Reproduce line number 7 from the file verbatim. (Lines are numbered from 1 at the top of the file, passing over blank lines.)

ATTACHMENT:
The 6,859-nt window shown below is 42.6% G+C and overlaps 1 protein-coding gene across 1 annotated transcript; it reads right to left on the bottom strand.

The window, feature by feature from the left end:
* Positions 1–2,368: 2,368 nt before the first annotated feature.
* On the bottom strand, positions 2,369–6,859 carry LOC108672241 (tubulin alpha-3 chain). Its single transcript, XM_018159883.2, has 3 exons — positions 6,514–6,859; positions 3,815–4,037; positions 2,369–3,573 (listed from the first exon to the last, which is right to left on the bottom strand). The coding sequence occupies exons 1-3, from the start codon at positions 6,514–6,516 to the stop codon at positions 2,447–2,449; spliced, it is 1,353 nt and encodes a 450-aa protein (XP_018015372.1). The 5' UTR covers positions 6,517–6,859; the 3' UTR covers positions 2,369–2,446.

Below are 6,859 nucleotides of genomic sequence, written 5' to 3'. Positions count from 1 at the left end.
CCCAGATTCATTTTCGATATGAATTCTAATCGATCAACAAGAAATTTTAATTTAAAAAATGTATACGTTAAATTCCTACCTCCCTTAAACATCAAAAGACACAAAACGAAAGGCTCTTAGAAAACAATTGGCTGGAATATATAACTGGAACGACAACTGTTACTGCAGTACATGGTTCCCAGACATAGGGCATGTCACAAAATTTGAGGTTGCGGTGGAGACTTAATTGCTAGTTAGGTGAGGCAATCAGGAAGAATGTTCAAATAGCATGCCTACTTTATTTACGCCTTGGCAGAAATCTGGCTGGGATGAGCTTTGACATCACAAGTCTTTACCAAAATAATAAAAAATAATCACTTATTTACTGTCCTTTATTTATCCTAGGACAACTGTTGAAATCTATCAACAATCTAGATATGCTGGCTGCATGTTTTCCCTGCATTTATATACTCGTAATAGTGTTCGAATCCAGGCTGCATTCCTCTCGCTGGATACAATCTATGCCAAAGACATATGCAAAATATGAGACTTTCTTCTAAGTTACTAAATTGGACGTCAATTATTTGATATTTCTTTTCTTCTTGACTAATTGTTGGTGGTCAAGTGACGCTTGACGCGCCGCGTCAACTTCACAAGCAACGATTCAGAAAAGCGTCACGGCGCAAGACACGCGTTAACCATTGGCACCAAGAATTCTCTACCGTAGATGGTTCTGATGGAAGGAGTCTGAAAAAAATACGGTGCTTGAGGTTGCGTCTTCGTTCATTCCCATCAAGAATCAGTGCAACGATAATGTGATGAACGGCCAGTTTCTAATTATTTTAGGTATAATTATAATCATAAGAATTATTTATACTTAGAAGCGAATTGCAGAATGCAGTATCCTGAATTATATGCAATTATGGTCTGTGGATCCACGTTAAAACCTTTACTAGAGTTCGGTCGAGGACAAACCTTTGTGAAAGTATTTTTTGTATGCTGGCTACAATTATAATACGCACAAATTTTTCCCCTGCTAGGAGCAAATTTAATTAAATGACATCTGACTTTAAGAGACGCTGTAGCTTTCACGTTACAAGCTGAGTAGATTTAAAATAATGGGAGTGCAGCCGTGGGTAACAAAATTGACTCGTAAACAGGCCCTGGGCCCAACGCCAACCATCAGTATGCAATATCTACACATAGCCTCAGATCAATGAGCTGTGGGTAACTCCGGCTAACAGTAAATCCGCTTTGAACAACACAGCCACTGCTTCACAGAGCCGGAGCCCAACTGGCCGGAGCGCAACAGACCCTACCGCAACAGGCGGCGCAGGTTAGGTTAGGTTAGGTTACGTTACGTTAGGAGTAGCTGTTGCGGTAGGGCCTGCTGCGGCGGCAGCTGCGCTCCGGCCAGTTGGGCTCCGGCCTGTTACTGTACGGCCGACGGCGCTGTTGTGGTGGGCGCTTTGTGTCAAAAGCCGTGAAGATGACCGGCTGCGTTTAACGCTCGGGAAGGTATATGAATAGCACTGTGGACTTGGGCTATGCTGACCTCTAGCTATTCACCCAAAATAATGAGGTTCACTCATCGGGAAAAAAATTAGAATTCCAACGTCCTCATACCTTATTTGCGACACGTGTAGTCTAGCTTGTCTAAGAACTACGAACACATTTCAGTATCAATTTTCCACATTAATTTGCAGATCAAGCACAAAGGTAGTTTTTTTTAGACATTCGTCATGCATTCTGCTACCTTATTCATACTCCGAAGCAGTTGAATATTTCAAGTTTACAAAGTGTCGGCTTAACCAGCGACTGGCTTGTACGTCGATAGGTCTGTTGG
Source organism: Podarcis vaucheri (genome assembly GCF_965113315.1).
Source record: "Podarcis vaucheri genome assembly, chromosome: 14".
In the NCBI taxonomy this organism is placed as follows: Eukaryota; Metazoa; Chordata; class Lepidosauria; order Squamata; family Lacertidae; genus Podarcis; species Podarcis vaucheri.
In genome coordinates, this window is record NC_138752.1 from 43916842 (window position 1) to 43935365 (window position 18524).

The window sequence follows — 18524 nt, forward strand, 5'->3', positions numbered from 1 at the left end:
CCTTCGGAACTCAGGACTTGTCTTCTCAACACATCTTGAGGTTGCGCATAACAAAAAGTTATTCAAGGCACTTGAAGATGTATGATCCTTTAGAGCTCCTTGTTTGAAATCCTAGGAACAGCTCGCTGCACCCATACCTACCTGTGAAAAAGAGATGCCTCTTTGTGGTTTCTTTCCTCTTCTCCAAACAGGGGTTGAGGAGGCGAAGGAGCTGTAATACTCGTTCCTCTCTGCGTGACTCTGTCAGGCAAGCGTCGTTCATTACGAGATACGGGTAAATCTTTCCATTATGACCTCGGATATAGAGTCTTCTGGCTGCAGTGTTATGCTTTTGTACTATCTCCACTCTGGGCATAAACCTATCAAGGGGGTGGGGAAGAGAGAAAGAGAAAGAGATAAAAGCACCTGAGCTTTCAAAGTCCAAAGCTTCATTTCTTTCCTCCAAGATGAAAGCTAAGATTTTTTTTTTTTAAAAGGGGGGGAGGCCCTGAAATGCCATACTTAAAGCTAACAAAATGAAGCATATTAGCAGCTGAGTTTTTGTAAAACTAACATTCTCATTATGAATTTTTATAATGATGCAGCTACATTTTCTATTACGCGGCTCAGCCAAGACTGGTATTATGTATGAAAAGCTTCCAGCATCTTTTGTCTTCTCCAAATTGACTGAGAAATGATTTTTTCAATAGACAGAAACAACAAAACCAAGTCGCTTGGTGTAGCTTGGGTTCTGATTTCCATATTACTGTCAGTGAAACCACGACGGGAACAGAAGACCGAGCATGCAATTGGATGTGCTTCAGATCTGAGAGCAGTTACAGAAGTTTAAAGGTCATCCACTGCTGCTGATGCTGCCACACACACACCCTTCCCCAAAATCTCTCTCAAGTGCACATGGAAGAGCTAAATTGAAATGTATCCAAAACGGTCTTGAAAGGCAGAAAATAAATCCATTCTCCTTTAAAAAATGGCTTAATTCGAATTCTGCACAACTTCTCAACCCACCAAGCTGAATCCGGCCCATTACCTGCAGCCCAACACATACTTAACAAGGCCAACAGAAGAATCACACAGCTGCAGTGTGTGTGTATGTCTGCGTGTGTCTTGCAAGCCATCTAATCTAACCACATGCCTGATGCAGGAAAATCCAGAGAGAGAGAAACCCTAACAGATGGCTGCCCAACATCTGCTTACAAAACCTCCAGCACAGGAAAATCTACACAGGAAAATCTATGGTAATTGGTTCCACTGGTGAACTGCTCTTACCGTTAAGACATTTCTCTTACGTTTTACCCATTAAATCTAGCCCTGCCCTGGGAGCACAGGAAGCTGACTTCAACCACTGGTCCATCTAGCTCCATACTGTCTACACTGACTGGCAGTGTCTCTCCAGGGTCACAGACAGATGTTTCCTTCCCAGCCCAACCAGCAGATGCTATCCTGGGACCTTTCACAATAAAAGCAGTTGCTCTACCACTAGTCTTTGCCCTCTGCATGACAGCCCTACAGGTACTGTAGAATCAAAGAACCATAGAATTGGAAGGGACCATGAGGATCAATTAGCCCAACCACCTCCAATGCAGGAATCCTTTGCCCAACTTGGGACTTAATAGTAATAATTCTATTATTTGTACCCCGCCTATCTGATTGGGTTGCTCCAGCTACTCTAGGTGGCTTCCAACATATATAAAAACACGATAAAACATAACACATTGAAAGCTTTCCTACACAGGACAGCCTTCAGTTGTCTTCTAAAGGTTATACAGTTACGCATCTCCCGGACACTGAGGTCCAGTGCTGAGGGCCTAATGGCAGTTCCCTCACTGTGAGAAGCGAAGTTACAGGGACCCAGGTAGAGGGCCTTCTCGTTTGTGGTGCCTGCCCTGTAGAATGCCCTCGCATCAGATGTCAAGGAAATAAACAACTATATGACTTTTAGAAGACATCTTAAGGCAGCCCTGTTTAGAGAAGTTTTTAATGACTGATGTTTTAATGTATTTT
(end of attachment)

Source organism: Podarcis vaucheri (genome assembly GCF_965113315.1).